06 October 2008
Why the money men went mad

Oh, this is a goody:

In a time of state-sponsored easy credit all projects get financed by incautious banks with cheap, centrally supplied money. There is no market for cautiously lent money, priced correctly for the risk involved. Why would anyone pay more for funds from a cautious bank when cheaper funds from an easier source are available?

This is why the profits of incautious banks grew, and why their stock prices multiplied.

Meanwhile careful bankers sunk. As Brown (and Greenspan) injected ever more money into the economy the cautious banks began to lose their customers, their managers, their share values, and their independence. This Darwinian extinction of caution is the direct result of a monetary environment which was hostile to cautious bankers; one which favoured those banks with an appetite for cheap money.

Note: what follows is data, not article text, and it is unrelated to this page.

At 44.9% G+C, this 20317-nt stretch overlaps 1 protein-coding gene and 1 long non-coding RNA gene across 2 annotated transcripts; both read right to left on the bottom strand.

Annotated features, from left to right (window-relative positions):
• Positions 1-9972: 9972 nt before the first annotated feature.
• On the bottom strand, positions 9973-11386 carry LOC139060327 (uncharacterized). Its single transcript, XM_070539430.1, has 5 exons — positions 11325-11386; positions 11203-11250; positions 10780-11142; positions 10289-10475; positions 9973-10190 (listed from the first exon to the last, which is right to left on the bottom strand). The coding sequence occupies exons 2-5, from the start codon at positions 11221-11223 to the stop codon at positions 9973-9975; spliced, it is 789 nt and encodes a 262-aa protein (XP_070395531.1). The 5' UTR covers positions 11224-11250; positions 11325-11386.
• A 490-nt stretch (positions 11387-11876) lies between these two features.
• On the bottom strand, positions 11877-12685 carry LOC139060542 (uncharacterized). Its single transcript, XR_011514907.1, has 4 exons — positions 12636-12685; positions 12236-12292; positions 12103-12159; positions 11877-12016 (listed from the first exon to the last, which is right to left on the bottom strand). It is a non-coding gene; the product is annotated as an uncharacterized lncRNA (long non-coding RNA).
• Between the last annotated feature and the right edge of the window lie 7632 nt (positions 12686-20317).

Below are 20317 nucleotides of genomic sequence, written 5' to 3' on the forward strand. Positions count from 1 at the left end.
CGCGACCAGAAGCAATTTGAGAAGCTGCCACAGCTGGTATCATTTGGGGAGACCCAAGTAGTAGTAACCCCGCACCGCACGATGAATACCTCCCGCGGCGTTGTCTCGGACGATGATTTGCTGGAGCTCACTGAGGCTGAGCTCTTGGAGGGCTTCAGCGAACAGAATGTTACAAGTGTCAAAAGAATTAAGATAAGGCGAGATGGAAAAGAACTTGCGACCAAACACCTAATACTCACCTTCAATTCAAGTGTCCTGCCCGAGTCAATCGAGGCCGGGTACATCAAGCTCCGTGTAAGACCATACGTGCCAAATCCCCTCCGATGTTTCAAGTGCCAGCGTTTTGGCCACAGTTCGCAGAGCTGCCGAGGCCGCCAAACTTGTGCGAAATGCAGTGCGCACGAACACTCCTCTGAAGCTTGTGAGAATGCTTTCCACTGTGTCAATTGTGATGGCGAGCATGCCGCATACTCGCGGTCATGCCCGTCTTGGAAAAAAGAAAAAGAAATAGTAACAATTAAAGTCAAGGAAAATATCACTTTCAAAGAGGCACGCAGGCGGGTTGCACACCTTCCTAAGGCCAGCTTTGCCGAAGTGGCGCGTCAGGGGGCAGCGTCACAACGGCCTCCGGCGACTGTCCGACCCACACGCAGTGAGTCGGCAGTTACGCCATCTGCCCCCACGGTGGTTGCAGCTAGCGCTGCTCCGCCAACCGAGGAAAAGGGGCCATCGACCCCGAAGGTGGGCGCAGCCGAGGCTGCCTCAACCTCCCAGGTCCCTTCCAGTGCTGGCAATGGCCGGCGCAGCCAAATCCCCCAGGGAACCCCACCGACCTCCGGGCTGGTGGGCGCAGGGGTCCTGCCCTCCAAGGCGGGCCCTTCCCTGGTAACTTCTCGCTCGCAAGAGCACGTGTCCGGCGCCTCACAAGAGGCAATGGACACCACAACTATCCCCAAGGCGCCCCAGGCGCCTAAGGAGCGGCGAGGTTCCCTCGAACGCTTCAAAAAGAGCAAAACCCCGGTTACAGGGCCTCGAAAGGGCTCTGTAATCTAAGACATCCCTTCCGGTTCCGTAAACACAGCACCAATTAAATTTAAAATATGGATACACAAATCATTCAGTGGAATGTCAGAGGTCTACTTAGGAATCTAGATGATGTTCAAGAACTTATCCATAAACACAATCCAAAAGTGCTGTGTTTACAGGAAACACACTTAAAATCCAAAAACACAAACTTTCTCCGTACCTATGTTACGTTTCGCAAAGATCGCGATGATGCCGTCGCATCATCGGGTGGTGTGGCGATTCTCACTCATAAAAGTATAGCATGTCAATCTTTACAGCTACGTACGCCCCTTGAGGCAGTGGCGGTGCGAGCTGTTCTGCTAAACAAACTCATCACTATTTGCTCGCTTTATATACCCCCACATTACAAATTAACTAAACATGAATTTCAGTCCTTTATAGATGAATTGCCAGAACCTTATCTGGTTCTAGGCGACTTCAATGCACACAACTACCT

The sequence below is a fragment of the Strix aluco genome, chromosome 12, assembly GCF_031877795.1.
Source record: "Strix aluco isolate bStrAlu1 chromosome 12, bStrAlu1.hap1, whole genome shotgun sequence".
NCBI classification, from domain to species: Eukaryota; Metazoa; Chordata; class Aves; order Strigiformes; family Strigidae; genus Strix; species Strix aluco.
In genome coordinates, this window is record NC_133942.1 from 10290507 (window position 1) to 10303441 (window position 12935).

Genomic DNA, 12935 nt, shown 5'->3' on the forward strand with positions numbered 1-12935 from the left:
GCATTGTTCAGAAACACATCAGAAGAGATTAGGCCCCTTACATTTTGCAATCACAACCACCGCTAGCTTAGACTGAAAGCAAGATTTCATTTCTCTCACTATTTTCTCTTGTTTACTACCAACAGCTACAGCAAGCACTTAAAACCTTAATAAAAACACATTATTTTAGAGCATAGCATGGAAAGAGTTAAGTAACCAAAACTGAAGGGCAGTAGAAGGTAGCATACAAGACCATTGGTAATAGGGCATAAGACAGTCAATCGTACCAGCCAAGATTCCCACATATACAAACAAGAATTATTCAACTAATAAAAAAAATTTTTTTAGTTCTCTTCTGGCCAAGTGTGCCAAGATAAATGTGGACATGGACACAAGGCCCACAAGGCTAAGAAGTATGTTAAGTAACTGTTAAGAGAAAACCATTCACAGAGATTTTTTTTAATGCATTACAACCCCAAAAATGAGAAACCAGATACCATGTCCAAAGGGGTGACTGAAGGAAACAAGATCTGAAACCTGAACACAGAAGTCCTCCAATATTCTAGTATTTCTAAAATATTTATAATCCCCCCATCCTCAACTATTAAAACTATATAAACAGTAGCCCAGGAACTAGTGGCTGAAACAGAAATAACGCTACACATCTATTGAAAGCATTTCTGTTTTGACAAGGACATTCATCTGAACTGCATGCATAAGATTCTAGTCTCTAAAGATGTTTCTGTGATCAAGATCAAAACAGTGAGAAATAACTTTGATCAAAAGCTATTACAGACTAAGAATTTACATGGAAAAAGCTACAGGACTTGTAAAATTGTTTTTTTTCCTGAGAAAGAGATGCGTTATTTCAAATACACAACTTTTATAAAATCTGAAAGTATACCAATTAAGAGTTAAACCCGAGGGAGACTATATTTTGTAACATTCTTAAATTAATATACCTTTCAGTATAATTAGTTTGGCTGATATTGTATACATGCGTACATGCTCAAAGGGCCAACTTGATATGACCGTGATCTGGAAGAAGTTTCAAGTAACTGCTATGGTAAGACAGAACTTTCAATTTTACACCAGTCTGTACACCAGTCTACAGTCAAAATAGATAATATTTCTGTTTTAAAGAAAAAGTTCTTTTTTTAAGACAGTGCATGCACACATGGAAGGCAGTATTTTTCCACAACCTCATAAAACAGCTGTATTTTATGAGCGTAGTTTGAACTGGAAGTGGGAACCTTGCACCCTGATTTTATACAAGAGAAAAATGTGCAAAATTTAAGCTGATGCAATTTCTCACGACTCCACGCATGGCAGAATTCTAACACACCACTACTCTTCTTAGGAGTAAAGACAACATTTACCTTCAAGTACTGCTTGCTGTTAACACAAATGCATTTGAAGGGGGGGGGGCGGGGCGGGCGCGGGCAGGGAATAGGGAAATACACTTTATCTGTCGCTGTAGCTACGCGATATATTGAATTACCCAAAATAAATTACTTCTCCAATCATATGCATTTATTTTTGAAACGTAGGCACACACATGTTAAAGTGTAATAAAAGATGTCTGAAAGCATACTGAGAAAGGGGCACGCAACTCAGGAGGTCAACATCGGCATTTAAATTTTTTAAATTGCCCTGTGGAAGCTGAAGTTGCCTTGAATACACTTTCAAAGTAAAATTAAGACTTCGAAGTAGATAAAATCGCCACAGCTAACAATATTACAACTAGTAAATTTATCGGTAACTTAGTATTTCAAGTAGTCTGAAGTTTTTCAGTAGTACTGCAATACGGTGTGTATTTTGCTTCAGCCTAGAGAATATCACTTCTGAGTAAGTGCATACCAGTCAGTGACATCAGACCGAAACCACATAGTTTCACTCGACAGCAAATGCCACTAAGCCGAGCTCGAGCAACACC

Paul Tustain, How Bullion Vault sees the credit crunch (email to Bullion Vault customers)

That is the best explanation I have heard so far as to why the money men went mad: the government made them.  And, yes, I am a customer of these people.

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  1. Hm, I can see how gold might be a sensible place to put my money, especially now and especially if we soon get lots of inflation.

    I’d be worried that someone might suddenly dig a lot more of it up, though.  How risky do you think gold is?

    Posted by Rob Fisher on 07 October 2008 at 04:46pm

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